Latest News

Ep. 163: Bonus: How to land your first remote gig with Andrea Valeria

Welcome to our special bonus episode where I speak to some of our past guests on how they have been able to cope and continue to create income during our new normal.

In this week’s bonus episode, I speak with Andrea Valeria who is a remote work expert. Andrea gives us a ton of tips on how anyone can land a remote gig even as a newbie and how they can use their current skills to stand out from the crowd.

Listen on to find out how Andrea helps others land their first remote gig.

Listen Below:

RELATED EPISODES:

Ep. 162: How this nomad works remotely as a small business consultant with Susan Brooklyn

Ep. 161: How this remote brand designer helps women grow their brand with Chelsea Blackwell

Ep. 160: How to travel the world as a remote real estate investor with Mike Wolf

Transcription :

Debbie:

Hey everyone! Thank you so much for being here. I’m really excited to be talking to Andrea again. Hey, Andrea!

Andrea:

Hey Debbie. This is cool. We meet again on the computer.

Debbie:

Virtually, this time, but I’m glad the last time it was in person. 

Andrea:

We need to definitely try and do one of those in-person meetings once all this is over but for now – Zoom, video chats, and video calls, like most of the world.

Debbie:

Exactly. I was telling everybody like, “Once this is all over, everyone is getting a hug from me because we’re all like, “Stay away from me. Get away from me. Go away. Stay six feet away.”

You’re really interesting, Andrea. Before we get to everything, all the tips that you were going to give us, can you reintroduce yourself again and what you do? 

Andrea:

Yes. I’m a remote work specialist. I basically trade a lot of tools and resources to help people and their first remote jobs. And I have some free tools and services that I provide like a remote job directory if people can go on there and it’s updated every week with new legit jobs that they can apply to. And then, I also have paid services. For example, I revamp people’s resumes and I completely remotify them so that they can have their remote experiences, tools, and skills highlighted – some of them that they might not even know they have that.

I also offer courses, workshops, and things like that – everything to help people get started in this remote work journey. 

Debbie:

All of that is super helpful right now because we can’t do anything else except remotely.

Andrea:

Yes. Absolutely. Everyone who has been working remotely already for some time has been like, “Okay. There’s not a lot of new things going on for me. This is what I usually do.” That doesn’t mean that everyone that has been working remotely has been able to keep their jobs because some people work in industries that have been affected like travel for example.

So, I’ve known people who have been working remotely but have still lost their jobs. But a lot of people, thankfully, who were already working remotely have been able to keep their jobs and to also just find ways to make it all sustainable and to make it all work with the new different changes and situations we are dealing with. 

Debbie:

Its also interesting because there’s a lot of people with jobs that didn’t think it could be remote and now it can actually be remote. And that’s really interesting because a lot of times we kind of like our jobs already and we just don’t have a boss or maybe a company that will allow us to do it and now they’re forced to.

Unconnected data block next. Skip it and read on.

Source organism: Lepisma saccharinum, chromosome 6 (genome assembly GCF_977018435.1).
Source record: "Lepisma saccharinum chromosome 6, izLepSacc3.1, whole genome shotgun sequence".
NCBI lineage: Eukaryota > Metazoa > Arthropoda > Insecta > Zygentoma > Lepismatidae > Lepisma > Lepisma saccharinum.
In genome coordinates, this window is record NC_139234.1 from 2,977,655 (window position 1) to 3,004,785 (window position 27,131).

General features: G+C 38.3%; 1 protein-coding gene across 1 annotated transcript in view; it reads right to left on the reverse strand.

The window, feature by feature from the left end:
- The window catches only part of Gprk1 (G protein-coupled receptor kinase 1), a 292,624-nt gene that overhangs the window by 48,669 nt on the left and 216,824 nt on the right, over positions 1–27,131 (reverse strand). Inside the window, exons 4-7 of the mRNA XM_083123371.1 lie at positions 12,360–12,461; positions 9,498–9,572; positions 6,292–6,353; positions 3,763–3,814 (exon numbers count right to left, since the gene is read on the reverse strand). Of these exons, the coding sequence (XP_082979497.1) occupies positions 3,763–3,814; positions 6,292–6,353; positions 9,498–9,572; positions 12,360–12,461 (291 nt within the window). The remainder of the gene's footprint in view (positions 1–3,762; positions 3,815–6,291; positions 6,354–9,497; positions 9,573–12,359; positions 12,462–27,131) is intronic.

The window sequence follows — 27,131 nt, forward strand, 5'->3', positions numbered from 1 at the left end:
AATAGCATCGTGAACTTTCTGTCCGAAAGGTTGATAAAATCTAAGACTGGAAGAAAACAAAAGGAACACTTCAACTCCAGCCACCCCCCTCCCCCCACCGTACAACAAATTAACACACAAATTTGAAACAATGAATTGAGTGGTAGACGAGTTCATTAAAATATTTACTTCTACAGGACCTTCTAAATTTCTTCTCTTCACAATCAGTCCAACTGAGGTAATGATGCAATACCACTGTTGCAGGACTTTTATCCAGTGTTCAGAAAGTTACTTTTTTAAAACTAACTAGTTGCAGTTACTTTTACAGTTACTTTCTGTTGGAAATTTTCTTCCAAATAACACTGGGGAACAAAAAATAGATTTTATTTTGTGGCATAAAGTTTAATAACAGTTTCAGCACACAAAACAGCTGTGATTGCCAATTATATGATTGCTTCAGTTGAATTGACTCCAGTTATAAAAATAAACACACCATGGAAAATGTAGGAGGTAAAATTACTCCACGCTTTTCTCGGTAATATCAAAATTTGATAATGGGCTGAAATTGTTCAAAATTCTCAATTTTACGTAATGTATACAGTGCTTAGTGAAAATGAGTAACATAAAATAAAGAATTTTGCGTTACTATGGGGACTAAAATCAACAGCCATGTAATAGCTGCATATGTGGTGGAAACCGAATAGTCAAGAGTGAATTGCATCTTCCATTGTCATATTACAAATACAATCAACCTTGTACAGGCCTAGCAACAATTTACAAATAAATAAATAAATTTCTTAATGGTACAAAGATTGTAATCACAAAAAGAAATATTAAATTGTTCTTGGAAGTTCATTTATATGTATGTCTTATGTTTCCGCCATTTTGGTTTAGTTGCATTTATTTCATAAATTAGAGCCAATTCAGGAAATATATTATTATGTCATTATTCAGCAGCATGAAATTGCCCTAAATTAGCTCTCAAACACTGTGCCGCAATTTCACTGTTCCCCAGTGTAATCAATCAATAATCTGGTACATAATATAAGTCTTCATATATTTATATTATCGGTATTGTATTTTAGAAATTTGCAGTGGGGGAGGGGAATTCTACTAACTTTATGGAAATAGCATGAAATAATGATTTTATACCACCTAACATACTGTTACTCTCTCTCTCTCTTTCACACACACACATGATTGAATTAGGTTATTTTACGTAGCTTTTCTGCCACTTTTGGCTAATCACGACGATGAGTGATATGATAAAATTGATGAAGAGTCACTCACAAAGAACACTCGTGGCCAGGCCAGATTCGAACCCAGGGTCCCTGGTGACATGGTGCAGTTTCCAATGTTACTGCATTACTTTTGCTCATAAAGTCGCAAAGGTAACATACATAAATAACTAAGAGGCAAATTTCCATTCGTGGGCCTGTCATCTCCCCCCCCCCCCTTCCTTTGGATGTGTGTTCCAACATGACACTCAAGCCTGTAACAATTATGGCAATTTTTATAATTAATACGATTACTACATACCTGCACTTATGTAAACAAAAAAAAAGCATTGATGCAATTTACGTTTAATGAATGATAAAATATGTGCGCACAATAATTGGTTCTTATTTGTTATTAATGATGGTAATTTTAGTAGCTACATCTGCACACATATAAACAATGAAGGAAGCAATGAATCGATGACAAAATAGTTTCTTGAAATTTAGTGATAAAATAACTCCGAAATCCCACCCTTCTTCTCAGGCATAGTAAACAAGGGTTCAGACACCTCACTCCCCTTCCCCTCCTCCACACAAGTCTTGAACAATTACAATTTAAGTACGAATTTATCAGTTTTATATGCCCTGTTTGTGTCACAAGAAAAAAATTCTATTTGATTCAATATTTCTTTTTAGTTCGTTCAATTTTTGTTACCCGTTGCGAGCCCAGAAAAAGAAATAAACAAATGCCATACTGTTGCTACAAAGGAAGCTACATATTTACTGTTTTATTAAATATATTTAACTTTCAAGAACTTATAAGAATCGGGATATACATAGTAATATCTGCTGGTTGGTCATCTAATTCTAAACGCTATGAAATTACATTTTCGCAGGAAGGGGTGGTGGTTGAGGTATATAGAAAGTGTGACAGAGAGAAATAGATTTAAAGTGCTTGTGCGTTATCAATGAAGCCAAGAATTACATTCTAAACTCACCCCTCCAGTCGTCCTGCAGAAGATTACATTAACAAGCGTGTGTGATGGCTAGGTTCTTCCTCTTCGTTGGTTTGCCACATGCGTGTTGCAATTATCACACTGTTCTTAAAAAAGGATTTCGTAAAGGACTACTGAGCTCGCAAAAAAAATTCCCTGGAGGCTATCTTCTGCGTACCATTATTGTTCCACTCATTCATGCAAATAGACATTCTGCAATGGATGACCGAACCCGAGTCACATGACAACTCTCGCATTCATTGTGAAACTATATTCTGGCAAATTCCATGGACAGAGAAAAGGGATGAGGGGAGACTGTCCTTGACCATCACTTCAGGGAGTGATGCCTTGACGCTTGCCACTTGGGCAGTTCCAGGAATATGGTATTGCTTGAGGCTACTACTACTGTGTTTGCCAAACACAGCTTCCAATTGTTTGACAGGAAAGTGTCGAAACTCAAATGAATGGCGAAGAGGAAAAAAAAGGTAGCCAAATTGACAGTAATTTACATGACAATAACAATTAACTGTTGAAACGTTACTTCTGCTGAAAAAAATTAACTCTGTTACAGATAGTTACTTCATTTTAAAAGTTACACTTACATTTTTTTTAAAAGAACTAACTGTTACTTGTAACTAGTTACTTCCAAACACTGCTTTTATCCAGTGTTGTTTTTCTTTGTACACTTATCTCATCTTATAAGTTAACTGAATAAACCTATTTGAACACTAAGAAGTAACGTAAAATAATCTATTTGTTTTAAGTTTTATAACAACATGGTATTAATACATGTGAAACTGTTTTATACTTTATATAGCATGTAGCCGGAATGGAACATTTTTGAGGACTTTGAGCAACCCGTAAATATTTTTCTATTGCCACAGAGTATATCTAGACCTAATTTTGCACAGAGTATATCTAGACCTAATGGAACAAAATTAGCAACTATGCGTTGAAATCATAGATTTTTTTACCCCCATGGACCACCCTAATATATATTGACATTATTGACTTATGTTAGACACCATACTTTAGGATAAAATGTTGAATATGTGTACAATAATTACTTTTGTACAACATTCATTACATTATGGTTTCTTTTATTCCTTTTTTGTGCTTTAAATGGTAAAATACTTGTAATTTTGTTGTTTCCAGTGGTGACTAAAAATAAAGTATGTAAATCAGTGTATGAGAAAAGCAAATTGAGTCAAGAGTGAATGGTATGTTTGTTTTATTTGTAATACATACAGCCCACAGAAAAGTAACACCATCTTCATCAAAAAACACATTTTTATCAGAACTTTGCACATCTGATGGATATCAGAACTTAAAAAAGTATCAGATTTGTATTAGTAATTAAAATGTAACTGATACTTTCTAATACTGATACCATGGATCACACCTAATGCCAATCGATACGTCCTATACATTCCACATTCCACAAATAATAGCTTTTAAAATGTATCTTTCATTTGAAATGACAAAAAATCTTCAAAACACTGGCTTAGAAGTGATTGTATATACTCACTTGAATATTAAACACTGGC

So that’s a really interesting time. So, maybe they can actually negotiate that even after this is over if they actually do like working remotely.

Andrea:

Yes. Working remotely is not for everyone ‘cause some people just don’t like it. Some people like being out and about interacting with people going to the office. I don’t know, they like that collaboration feel. 

But for whoever is now realizing that working remotely is doable and that they like it, that they feel good doing it, that they like being in control of their time then, yeah. A lot of people are going to definitely find ways to talk to their bosses and be like, “Hey, how can we do this work from home, at least?” 

Another thing that I’ve been telling people for a while is that they think that remote work is only for certain industries, for certain niches, or for certain types of jobs but the truth is that, I mean accountants don’t usually think that they can be remote because they’re like, “This is not really a creative type of job that requires for me to be out there and do social media and all of that. But now I’m realizing I can do it from anywhere.”

So yeah. A lot of people, if they learn skills and then tools that can help them do their work remotely, there’s so many things that you can do online. 

Debbie:

So have you found that there are way more remote gigs now that are actually open or do you find that there’s just not enough for everybody ‘cause there are so many people out there looking?

remote gig

Andrea:

So at the beginning when this just started I noticed that there were a lot of remote jobs that were already open and that there were still up on a lot of career sites. And a lot of like the career page of each company, but they had cost hiring because of course they were trying to adapt and adjust to this whole thing and they hadn’t taken the posting down. 

So, hiring and growth is not a priority for a lot of companies right now. They’re just trying to keep their current employees and navigate this whole thing. So a lot of companies at first had postings that were not really available at the moment.